“These findings and recommendations are not far off from what we expected to see, given the defects in the system and in leadership that have become clear since the Lackland incident came to light," Rep. Niki Tsongas (D-Mass.), who sits on the House Armed Services Committee, said in an email to The Huffington Post on Wednesday. "The horrific incidents at Lackland and the string of high-profile scandals of a sexual nature currently plaguing the military confirm a deep-rooted cultural failure."
Critics said they were concerned that the Lackland scandal, like others before it, may yield little accountability for the accused and little justice for victims.
“The recommendations made today are good steps that we think will improve sexual assault awareness and response at Lackland AFB, but they do not correct the flaws within the military judicial system,” said Anu Bhagwati, executive director of Service Women’s Action Network and a former Marine Corps captain, in a statement. “The military far too often retaliates against victims and fails to hold perpetrators accountable.”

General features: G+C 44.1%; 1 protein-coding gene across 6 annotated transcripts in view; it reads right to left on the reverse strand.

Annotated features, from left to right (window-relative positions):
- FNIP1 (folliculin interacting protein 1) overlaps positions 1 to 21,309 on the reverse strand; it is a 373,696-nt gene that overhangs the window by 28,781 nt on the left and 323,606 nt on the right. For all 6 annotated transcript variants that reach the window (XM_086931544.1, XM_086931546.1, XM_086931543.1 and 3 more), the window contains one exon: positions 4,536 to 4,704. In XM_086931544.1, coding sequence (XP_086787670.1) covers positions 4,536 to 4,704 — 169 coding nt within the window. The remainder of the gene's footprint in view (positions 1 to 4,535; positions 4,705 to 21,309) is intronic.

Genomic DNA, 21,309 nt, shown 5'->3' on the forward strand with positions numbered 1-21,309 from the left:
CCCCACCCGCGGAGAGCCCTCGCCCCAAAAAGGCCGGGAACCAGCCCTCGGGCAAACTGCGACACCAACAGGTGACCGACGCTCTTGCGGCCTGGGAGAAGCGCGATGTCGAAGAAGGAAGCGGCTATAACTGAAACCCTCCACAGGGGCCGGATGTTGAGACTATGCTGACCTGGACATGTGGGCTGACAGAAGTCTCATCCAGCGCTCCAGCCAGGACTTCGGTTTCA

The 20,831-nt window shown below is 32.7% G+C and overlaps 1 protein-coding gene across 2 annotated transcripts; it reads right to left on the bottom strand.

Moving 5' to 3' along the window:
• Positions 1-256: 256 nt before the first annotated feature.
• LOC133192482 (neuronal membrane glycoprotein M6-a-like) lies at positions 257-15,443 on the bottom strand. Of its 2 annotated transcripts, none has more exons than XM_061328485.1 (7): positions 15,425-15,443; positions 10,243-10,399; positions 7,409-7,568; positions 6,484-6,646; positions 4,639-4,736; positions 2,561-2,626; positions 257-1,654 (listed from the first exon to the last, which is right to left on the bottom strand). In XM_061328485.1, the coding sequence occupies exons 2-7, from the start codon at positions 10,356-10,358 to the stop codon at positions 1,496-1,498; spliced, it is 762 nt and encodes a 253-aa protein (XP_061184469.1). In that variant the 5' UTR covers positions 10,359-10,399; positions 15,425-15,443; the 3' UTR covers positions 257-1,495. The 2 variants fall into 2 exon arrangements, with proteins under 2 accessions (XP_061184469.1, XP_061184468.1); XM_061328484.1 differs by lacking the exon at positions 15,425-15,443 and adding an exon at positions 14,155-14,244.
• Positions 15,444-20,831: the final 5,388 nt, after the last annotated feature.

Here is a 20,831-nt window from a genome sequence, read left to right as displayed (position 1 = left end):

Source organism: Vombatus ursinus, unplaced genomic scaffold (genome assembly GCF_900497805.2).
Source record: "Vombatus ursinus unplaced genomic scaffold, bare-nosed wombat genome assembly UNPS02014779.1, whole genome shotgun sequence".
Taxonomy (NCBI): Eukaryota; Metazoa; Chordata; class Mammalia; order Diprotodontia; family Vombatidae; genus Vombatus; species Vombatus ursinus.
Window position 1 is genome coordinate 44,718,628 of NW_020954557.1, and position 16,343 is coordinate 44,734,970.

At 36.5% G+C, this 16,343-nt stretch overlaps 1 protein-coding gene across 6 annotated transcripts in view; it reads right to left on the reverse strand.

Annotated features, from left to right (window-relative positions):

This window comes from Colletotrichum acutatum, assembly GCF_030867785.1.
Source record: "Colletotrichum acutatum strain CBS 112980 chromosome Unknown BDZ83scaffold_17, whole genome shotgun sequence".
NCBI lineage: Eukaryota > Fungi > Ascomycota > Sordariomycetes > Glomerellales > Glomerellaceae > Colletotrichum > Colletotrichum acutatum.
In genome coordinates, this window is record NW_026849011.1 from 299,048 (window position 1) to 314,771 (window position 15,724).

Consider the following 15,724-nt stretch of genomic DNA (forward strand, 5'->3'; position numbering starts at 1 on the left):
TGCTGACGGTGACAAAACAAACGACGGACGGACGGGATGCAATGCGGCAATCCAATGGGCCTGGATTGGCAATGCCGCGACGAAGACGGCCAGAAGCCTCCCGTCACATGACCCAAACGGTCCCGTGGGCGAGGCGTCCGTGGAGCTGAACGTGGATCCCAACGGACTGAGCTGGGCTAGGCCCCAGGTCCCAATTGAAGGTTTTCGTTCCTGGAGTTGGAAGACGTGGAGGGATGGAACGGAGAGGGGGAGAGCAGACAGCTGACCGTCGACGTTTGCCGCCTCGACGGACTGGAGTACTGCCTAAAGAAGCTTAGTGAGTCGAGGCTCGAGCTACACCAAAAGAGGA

But Rep. Jackie Speier (D-Calif.), who serves on the House Oversight and Government Reform and Armed Services committees, said in an email Wednesday that the Air Force report was incomplete because the victims who have stepped forward were not interviewed. Speier said she would introduce legislation to combat some of the root causes of the scandal.
“I am going to introduce legislation that will amend the Uniform Code of Military Justice to reflect the [power] imbalance and clarify that any trainer who engages in a personal relationship with a trainee should be dismissed," Speier said.
As many as one in three servicewomen report having been sexually assaulted, according to Defense. In fiscal year 2010, the latest year of data, the Pentagon estimated that some 19,000 assaults occurred.
Defense Secretary Leon Panetta has been increasingly vocal about the military's policy of "zero tolerance," calling the assaults "an outrage" and ordering a sweeping review of all military training across the services in September.
A day after Panetta issued the directives, Defense officials revealed that Army Brig. Gen. Jeffrey Sinclair was facing possible courts-martial on charges ranging from inappropriate relationships with female subordinates to forcible sodomy.